3 months ago

bobaguysBoba Guys Black Card. We made it for Jack Dorsey but you can get one for yourself by backing our Kickstarter!

1 year ago
"Actual Wealth vs Alleged Wealth of Rappers" Chart
1 year ago

“The year I turned 26, I made $49 million, which really pissed me off because it was three shy of $1 million a week.” —The Wolf of Wall Street, based on Jordan Belfort’s memoir and directed by Martin Scorsese.

1 year ago
peternyc:
This post was meant to be an excuse to use the VSCO app on my iphone, but apparently there’s a glitch that causes images to save faded. So I decided to do post-process on my computer and post this anyway.
I found this $2 bill a while ago on the street. It’s my lucky $2 bill. Did you know that in American culture the $2 bill is considered unlucky? I didn’t realize this until I tried to look up why it’s considered lucky in Asian cultures. Pay attention next time you’re in a Vietnamese restaurant. You’ll most likely see $2 bills taped behind the counter.
According to Snopes, Americans avoid the $2 bill for a few reasons.
1. At the time it was created, prostitutes used to cost $2. Thus, if you had a $2 bill it was thought that it was passed around a whorehouse at some point. 
2. People who sold their votes were paid $2. So if you walked around with a $2 bill it meant you were a dishonest vote seller. 
3. The standard horse bet was $2, so if you had a $2 on you it made it seem like you were a degenerate gambler. 
4. Deuce is a slang term for the devil, “The deuce you say!”. Thus, it is the bill of the devil. 
Of course, asians see it differently. The bills are rare, so they’re popular during Tet (Lunar New Year), where money is given as gifts in red envelopes for luck.
I learned they’re so popular that there is an actual resale market for them. Bills printed in 2003 (like mine above, though it’s not in the best condition) are worth $2.50-$3. You can get $7.50-$8 for a bill printed in 1976. But the holy grail bills, ones with serial numbers ending in the four of the same numbers (like 4444) can fetch up to $125, and often require you to pay a small fee for a chance to bid on them.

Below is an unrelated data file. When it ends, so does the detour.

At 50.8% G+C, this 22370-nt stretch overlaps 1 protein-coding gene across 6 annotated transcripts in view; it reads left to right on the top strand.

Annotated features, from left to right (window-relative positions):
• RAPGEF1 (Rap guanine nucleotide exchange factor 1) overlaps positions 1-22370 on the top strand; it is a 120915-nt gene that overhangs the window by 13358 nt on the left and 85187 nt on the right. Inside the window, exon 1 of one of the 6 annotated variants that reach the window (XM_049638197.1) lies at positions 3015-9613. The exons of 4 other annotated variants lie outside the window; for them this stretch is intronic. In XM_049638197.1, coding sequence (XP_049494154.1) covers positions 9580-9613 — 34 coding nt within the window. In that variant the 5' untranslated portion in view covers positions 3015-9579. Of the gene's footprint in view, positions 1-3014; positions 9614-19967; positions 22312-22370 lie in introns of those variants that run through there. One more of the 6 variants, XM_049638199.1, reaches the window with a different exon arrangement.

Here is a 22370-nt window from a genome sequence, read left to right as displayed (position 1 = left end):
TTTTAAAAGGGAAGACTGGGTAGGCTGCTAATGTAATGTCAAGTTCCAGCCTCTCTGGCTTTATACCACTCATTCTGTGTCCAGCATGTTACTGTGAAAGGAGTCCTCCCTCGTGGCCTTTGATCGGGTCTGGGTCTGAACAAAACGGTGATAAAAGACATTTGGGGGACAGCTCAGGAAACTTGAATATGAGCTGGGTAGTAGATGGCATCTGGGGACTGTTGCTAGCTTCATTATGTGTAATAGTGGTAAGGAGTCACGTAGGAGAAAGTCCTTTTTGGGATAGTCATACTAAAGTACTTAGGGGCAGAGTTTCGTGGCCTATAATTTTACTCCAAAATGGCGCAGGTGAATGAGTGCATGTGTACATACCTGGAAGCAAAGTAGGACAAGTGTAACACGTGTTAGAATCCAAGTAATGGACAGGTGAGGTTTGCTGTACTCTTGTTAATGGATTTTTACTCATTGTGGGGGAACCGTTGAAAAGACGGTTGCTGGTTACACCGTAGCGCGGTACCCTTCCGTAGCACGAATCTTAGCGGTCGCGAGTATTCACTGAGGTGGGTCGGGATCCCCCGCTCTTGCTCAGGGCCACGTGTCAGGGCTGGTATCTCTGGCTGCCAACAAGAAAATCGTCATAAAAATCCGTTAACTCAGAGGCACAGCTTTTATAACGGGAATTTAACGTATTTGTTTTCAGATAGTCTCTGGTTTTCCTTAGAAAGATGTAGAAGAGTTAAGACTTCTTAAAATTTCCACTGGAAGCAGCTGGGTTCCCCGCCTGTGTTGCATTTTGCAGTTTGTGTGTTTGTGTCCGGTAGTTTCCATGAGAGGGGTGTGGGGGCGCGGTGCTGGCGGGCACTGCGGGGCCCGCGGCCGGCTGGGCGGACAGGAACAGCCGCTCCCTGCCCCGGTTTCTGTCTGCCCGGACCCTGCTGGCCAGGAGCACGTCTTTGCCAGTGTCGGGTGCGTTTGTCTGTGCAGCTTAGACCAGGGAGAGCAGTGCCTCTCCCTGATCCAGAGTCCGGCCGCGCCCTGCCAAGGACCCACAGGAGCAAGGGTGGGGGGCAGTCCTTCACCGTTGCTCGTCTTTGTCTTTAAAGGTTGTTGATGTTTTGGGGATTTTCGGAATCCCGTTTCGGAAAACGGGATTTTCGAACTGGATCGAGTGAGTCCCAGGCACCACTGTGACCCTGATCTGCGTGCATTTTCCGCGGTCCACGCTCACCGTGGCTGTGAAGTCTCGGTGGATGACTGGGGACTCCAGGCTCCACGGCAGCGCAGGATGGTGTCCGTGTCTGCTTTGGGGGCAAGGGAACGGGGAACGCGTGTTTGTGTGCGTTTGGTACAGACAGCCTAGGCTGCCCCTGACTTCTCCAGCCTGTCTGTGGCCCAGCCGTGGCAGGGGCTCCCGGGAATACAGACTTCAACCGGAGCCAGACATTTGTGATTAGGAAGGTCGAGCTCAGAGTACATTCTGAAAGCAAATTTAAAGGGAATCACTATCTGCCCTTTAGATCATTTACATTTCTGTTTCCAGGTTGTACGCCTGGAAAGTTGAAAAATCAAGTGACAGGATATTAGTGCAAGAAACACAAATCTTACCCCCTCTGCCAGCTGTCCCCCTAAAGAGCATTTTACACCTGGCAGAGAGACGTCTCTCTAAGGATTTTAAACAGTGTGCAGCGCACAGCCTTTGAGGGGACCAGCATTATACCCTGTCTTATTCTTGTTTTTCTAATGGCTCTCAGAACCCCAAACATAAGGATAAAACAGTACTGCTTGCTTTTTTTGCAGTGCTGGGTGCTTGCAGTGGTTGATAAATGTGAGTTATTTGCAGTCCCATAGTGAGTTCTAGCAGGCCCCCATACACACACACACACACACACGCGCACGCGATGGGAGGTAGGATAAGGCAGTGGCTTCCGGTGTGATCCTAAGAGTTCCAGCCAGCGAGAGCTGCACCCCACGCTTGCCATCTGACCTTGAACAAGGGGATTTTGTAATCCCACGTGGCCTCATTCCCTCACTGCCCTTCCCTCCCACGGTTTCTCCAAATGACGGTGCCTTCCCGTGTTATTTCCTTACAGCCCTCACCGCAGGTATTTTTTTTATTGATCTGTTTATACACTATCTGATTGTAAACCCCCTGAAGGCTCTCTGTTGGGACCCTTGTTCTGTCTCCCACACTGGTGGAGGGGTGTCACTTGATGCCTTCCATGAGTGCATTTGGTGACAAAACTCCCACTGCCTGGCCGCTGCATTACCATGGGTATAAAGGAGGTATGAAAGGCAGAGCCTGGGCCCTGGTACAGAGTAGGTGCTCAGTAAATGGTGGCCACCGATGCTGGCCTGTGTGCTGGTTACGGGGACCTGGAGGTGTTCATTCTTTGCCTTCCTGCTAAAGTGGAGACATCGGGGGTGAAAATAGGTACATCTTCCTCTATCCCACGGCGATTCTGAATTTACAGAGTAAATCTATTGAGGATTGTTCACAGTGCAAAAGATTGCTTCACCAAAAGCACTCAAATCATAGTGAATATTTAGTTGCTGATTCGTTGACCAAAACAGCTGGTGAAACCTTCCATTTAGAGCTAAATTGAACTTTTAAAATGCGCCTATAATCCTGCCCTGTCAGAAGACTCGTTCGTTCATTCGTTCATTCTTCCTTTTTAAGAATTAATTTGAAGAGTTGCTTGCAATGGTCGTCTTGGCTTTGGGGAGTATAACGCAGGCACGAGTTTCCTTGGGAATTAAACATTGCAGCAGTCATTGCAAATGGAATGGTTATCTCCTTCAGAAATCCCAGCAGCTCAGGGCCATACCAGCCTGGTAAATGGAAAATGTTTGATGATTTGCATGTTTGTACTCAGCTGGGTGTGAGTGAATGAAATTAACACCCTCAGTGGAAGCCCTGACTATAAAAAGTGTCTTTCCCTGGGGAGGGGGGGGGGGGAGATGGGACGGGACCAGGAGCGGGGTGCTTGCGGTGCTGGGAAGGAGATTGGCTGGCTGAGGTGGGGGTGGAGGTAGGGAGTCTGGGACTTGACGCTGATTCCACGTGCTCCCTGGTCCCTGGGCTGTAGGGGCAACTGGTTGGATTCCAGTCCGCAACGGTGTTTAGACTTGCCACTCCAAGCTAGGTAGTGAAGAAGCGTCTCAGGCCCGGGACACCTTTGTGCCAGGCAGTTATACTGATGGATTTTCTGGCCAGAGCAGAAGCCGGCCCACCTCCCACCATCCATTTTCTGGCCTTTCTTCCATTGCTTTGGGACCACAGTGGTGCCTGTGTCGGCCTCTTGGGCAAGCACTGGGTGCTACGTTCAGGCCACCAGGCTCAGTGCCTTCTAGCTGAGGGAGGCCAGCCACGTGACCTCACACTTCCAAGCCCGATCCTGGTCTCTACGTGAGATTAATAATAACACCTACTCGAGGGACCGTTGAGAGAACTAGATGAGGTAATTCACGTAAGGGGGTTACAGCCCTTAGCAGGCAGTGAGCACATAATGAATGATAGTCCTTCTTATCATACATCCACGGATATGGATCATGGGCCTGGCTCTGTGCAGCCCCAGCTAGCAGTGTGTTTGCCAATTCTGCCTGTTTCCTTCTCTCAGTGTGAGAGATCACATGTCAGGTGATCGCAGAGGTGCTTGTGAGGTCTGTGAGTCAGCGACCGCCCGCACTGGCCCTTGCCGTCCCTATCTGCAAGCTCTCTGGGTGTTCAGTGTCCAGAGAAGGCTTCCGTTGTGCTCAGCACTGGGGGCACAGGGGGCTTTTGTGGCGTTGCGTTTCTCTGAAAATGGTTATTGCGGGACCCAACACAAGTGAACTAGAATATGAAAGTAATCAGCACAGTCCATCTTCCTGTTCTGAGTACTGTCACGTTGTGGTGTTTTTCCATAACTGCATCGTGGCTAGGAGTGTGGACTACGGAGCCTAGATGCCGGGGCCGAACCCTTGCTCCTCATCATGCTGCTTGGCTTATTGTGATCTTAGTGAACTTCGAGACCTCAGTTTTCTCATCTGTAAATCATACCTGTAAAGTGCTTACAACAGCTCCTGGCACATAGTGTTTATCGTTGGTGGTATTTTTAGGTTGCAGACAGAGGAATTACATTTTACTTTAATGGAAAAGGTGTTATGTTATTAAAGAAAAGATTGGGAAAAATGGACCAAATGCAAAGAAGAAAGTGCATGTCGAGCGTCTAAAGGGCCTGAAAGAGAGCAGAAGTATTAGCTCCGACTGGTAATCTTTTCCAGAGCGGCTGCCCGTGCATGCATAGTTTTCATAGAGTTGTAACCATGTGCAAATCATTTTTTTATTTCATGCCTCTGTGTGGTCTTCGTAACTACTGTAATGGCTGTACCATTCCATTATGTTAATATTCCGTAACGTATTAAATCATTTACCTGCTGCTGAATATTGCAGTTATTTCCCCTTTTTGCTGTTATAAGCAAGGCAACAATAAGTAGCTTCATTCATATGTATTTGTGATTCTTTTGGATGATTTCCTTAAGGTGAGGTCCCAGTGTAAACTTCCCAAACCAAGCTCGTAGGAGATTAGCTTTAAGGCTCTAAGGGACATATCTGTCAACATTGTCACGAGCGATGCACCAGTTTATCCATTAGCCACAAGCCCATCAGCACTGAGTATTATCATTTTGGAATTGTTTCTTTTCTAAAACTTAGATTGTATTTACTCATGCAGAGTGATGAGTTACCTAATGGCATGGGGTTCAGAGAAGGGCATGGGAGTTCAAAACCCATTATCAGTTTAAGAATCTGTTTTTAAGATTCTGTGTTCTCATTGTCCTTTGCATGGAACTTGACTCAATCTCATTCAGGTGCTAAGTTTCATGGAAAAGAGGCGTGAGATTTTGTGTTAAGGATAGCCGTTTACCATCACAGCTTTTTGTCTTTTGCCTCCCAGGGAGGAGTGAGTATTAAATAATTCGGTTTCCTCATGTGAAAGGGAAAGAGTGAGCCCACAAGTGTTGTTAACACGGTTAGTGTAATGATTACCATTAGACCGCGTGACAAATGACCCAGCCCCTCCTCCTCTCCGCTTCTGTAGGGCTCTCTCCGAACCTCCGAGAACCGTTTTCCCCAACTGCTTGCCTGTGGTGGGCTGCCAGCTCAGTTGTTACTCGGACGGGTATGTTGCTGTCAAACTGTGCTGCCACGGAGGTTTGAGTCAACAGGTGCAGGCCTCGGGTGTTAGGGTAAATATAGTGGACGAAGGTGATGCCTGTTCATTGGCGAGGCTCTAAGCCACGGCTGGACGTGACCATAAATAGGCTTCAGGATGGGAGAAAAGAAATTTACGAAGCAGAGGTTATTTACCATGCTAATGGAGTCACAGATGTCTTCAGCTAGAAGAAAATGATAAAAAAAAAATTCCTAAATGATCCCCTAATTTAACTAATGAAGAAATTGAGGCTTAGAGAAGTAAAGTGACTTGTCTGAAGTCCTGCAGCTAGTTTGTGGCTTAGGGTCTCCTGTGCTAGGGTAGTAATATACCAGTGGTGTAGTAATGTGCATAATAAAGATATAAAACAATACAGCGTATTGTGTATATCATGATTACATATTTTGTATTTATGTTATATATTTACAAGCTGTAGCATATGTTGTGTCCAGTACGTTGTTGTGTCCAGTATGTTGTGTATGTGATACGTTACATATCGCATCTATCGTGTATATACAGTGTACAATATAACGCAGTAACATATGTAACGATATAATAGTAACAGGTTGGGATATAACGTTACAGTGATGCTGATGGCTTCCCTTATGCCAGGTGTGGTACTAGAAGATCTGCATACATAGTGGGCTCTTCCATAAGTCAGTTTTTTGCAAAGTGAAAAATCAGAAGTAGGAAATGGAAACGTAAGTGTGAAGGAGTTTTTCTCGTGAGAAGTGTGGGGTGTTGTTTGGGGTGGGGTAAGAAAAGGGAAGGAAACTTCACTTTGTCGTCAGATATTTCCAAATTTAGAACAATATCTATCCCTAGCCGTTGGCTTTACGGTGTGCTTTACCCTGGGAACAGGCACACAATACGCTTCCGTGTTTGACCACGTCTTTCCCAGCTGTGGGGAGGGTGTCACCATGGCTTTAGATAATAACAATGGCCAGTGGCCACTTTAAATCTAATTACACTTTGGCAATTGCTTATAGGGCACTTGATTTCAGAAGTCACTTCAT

peternyc:

This post was meant to be an excuse to use the VSCO app on my iphone, but apparently there’s a glitch that causes images to save faded. So I decided to do post-process on my computer and post this anyway.

I found this $2 bill a while ago on the street. It’s my lucky $2 bill. Did you know that in American culture the $2 bill is considered unlucky? I didn’t realize this until I tried to look up why it’s considered lucky in Asian cultures. Pay attention next time you’re in a Vietnamese restaurant. You’ll most likely see $2 bills taped behind the counter.

According to Snopes, Americans avoid the $2 bill for a few reasons.

1. At the time it was created, prostitutes used to cost $2. Thus, if you had a $2 bill it was thought that it was passed around a whorehouse at some point. 

2. People who sold their votes were paid $2. So if you walked around with a $2 bill it meant you were a dishonest vote seller. 

3. The standard horse bet was $2, so if you had a $2 on you it made it seem like you were a degenerate gambler. 

4. Deuce is a slang term for the devil, “The deuce you say!”. Thus, it is the bill of the devil. 

Of course, asians see it differently. The bills are rare, so they’re popular during Tet (Lunar New Year), where money is given as gifts in red envelopes for luck.

I learned they’re so popular that there is an actual resale market for them. Bills printed in 2003 (like mine above, though it’s not in the best condition) are worth $2.50-$3. You can get $7.50-$8 for a bill printed in 1976. But the holy grail bills, ones with serial numbers ending in the four of the same numbers (like 4444) can fetch up to $125, and often require you to pay a small fee for a chance to bid on them.

(Source: peternyc)

1 year ago 1 year ago
I was hanging out all comfy, at my crib in bed. Now I have endless meetings with…the Fed…Later it Karaoke, drinkin’ soju till I’m smoked…Crusin’ to Tokyo, Hong Kong. It’s a blast…Check out my threads, dawg, I’m Gucci, my junk real good. Check out my bling-bling, so iced out, so Hollywood. Cite Arrow From a rap penned by a top AIG executive about the $182 billion bailout.  (via motherjones)
1 year ago
2 years ago

Two houses down from my house is this house. I am mustering up the courage to invite myself over with some brownies.

Completed in 2002, this new home in San Francisco is conceived as a series of interlocking forms, stepping up the hill and out of the earth to become a transparent glass form bound by the planar structure. This linear language informs the details throughout, appearing in the plan, elevations and custom furniture design.  The street level entry opens to a sculpture court where an open, steel and concrete stairway leads to a terrace and the formal front door.  All three living levels enjoy panoramic views of the city from the front and the serenity of a Japanese inspired garden to the rear. (via)

2 years ago
Prospecting & Gold in the Hills
2 years ago